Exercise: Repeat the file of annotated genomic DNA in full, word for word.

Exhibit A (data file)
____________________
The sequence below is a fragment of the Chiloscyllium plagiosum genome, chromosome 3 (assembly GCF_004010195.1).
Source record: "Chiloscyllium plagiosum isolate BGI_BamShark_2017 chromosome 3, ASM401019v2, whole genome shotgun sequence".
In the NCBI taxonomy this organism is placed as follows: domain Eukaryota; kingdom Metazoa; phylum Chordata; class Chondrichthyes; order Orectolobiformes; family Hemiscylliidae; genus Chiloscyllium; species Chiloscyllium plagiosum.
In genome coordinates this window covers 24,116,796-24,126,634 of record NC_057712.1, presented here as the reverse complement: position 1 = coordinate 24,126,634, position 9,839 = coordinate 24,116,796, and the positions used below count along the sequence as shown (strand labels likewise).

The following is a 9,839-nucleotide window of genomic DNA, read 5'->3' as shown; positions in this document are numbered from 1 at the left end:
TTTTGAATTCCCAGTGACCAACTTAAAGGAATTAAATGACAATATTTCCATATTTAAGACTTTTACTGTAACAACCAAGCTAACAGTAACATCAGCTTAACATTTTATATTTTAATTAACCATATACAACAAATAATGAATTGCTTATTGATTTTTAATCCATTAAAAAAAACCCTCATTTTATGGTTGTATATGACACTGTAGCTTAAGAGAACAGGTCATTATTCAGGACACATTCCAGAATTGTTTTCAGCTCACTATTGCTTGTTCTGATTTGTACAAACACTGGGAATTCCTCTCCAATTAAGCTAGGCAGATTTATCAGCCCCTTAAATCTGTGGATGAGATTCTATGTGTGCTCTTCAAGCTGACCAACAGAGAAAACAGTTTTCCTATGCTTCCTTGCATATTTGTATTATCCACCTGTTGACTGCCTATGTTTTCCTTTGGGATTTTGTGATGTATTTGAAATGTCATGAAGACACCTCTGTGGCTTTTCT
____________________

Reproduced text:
The sequence below is a fragment of the Chiloscyllium plagiosum genome, chromosome 3 (assembly GCF_004010195.1).
Source record: "Chiloscyllium plagiosum isolate BGI_BamShark_2017 chromosome 3, ASM401019v2, whole genome shotgun sequence".
In the NCBI taxonomy this organism is placed as follows: domain Eukaryota; kingdom Metazoa; phylum Chordata; class Chondrichthyes; order Orectolobiformes; family Hemiscylliidae; genus Chiloscyllium; species Chiloscyllium plagiosum.
In genome coordinates this window covers 24,116,796-24,126,634 of record NC_057712.1, presented here as the reverse complement: position 1 = coordinate 24,126,634, position 9,839 = coordinate 24,116,796, and the positions used below count along the sequence as shown (strand labels likewise).

The following is a 9,839-nucleotide window of genomic DNA, read 5'->3' as shown; positions in this document are numbered from 1 at the left end:
TTTTGAATTCCCAGTGACCAACTTAAAGGAATTAAATGACAATATTTCCATATTTAAGACTTTTACTGTAACAACCAAGCTAACAGTAACATCAGCTTAACATTTTATATTTTAATTAACCATATACAACAAATAATGAATTGCTTATTGATTTTTAATCCATTAAAAAAAACCCTCATTTTATGGTTGTATATGACACTGTAGCTTAAGAGAACAGGTCATTATTCAGGACACATTCCAGAATTGTTTTCAGCTCACTATTGCTTGTTCTGATTTGTACAAACACTGGGAATTCCTCTCCAATTAAGCTAGGCAGATTTATCAGCCCCTTAAATCTGTGGATGAGATTCTATGTGTGCTCTTCAAGCTGACCAACAGAGAAAACAGTTTTCCTATGCTTCCTTGCATATTTGTATTATCCACCTGTTGACTGCCTATGTTTTCCTTTGGGATTTTGTGATGTATTTGAAATGTCATGAAGACACCTCTGTGGCTTTTCT